Ladies, gentlemen, and those who don’t ascribe to either label, the time has come. It’s awards season. And just as I promised with my last column, I’m proud to bring you a brand new awards show. The Hutchinson Collegian Celebration of Gaming.
I’m prepared to use my full authority as a junior college editorialist and Managing Editor for Design to award the games I like with whatever award I feel like, and you can do nothing to stop me.
Game of the Year. And of course, the award show must start with a doozy, and what better doozy than the greatest game to come out this year. This game must be quality on all fronts. Gameplay, Narrative, development path, post-release content, all the fronts.
And my game of the year should surprise absolutely no-one.
“Elden Ring”, From Software’s newest IP, had one of the best launches this year, and while many players complain that it was plagued with issues like framerate stutters, missing quality of life features that many games have, and sure, sometimes the framerate struggled in those opening days. But, for the most part framerate has never desperately affected my enjoyment of a game, and perhaps that stems from a childhood of gaming on a, admittedly, kinda crappy PC. But regardless, “Elden Ring” is an absolutely gorgeous game, and the only game on this list that I was able to dump 200 hours into within a month of its release.
I’m not entirely sure what else I can say. The story is easily the most upfront FromSoft has been with their storytelling, and their work with “Game of Thrones”’s George R. R. Martin is fantastic. Add onto that some of the best graphics that were seen this year and you have an absolutely fantastic game very much deserving of the Game of the Year award.
Best Multiplayer Game. This is arguably where the controversy of my list begins. Because in a year that saw a brand new (and from what I’ve seen widely beloved) “Call of Duty” game, my favorite multiplayer game is a game that, as of time of writing, is not even out.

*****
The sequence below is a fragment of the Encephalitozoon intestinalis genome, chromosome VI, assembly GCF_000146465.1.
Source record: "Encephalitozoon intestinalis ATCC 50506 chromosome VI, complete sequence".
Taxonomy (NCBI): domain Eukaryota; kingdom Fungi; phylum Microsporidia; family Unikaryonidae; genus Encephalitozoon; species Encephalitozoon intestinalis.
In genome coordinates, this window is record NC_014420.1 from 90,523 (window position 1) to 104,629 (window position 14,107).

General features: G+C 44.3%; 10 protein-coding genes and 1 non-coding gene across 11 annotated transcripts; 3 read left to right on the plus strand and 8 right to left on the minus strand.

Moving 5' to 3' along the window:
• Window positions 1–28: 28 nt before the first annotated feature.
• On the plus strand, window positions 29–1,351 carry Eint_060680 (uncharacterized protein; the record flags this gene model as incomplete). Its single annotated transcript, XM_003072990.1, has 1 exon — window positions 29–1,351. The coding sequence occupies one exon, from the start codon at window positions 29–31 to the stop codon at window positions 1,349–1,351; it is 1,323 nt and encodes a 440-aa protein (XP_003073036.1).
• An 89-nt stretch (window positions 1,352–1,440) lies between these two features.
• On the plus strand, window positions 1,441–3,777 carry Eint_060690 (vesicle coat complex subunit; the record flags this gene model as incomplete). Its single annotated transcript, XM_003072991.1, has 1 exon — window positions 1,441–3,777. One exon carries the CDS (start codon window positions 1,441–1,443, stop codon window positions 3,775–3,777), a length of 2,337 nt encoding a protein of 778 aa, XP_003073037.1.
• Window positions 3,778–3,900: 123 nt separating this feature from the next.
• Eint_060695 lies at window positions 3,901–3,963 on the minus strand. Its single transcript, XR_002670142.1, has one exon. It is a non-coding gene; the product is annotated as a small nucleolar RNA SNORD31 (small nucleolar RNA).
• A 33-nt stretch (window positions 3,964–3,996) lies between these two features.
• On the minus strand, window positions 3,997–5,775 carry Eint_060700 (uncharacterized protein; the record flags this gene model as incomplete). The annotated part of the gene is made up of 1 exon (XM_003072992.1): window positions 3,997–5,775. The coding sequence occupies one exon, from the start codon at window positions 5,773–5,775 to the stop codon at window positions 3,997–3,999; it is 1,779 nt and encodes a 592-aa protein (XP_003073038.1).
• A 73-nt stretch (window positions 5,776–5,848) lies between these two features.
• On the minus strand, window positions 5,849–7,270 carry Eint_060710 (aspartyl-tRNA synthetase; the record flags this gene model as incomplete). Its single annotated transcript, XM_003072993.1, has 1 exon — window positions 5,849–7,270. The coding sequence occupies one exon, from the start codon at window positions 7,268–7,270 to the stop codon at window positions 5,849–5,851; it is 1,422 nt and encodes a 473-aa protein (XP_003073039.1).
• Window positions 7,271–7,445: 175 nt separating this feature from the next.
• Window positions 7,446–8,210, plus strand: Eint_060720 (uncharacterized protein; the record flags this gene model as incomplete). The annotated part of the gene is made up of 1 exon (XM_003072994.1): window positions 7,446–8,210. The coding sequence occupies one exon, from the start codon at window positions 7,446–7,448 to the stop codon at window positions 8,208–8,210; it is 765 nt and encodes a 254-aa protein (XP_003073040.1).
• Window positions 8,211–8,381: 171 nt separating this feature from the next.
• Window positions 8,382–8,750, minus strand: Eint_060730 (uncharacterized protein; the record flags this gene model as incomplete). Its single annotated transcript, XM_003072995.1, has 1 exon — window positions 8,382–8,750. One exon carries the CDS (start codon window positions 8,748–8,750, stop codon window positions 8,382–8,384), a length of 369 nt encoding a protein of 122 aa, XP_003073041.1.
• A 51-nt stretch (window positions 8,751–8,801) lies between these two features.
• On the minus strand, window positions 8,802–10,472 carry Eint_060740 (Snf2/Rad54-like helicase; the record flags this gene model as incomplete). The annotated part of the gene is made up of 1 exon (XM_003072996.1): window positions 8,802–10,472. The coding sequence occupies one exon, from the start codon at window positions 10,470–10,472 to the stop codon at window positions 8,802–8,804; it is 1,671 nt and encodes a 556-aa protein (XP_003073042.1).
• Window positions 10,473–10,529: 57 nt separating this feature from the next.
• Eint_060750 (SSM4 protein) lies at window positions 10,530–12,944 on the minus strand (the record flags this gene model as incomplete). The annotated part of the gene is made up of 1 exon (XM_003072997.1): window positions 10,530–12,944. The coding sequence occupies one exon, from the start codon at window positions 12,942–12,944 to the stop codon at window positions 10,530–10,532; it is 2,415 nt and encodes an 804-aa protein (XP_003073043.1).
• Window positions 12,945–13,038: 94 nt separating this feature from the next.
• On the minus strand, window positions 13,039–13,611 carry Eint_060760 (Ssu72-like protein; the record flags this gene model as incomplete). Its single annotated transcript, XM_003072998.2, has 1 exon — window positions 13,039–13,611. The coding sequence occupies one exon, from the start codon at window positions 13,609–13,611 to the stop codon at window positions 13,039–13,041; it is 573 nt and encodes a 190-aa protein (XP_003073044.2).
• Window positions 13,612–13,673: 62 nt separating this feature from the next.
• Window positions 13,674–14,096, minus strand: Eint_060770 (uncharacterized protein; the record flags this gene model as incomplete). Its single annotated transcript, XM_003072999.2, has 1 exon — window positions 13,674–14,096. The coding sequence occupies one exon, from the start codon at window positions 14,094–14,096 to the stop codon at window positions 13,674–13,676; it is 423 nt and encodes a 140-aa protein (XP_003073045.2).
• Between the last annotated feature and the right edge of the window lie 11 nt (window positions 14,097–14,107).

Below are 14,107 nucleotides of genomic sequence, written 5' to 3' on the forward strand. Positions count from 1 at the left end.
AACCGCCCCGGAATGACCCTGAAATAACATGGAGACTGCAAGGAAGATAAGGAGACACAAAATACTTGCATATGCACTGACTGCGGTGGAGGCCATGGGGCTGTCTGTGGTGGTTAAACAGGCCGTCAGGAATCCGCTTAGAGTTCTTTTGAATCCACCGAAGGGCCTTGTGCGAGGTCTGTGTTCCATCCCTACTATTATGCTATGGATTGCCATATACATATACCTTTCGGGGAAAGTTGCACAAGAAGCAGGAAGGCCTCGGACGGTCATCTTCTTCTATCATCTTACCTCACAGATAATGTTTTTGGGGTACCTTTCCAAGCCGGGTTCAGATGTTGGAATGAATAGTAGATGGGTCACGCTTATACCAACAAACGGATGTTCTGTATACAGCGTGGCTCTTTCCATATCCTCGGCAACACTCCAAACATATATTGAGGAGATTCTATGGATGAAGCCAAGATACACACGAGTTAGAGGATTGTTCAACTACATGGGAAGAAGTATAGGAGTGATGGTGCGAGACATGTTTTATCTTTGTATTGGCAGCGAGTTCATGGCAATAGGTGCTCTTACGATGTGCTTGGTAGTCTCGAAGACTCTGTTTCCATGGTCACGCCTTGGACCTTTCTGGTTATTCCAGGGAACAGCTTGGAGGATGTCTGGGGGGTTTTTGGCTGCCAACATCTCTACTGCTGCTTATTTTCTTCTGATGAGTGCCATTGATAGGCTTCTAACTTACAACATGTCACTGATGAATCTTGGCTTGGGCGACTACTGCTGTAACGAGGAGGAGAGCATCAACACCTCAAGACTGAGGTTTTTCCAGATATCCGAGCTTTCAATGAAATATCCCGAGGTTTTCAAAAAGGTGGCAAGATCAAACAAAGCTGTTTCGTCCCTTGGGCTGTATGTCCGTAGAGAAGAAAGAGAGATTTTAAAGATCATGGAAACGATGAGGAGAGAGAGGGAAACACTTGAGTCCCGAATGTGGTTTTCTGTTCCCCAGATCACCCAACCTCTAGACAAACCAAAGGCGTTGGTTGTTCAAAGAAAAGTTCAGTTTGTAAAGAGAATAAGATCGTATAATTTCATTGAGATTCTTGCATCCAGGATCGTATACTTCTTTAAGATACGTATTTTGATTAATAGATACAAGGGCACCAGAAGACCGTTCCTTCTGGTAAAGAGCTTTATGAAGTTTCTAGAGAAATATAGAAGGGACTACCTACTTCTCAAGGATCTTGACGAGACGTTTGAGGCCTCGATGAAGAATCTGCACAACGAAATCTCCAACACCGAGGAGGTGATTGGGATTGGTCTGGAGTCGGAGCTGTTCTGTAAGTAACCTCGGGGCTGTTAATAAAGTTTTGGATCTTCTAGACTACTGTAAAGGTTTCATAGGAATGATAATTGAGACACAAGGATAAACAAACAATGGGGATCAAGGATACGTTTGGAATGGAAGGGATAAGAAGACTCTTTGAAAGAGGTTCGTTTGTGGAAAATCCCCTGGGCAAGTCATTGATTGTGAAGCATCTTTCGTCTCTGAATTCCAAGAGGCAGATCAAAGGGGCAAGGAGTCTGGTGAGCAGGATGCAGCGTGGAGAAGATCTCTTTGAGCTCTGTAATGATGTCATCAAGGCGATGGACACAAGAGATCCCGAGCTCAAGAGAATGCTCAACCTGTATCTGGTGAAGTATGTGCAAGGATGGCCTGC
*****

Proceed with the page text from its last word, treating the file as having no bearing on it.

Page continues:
However, by the time this is published it will have been released for two days, and therefore I think deserves to be in the running. The best multiplayer experience of 2022 can be found within Fatshark’s introductory game in the Warhammer 40,000 universe.
“Warhammer 40k: Darktide”.
Set in an absolutely stunning setting like a hive city, full of cathedrals the size of cities and towers extending into the upper atmosphere, “Darktide” is able to make its mark easily, sending you into the depths of the country-sized city where a plague-god worshiping cult has sabotaged numerous functions of the city, Water, ammunition, factories, etc. You and three friends (or random people) serve as Rejects, criminals pressed into service and expected to die sooner or later.
Perhaps my reasoning isn’t the most sound, as the multiplayer experience itself is fine, but the sheer quality of the game is astounding. With weapons like chainswords (Chainsaw. Sword.) and Bolters (A massive gun that shoots explosive slugs the size of soda cans), Fatshark has created an experience like no other, tearing through hoards of plague-ridden cultists with the weight and power behind those weapons is genuinely the most satisfying experience of the year. I had the joy of playing in two pre-release events, a private beta and the pre-order beta, where I was able to enjoy some of the missions and character classes that will be seen at release, and it was some of the most fun I’ve had all year.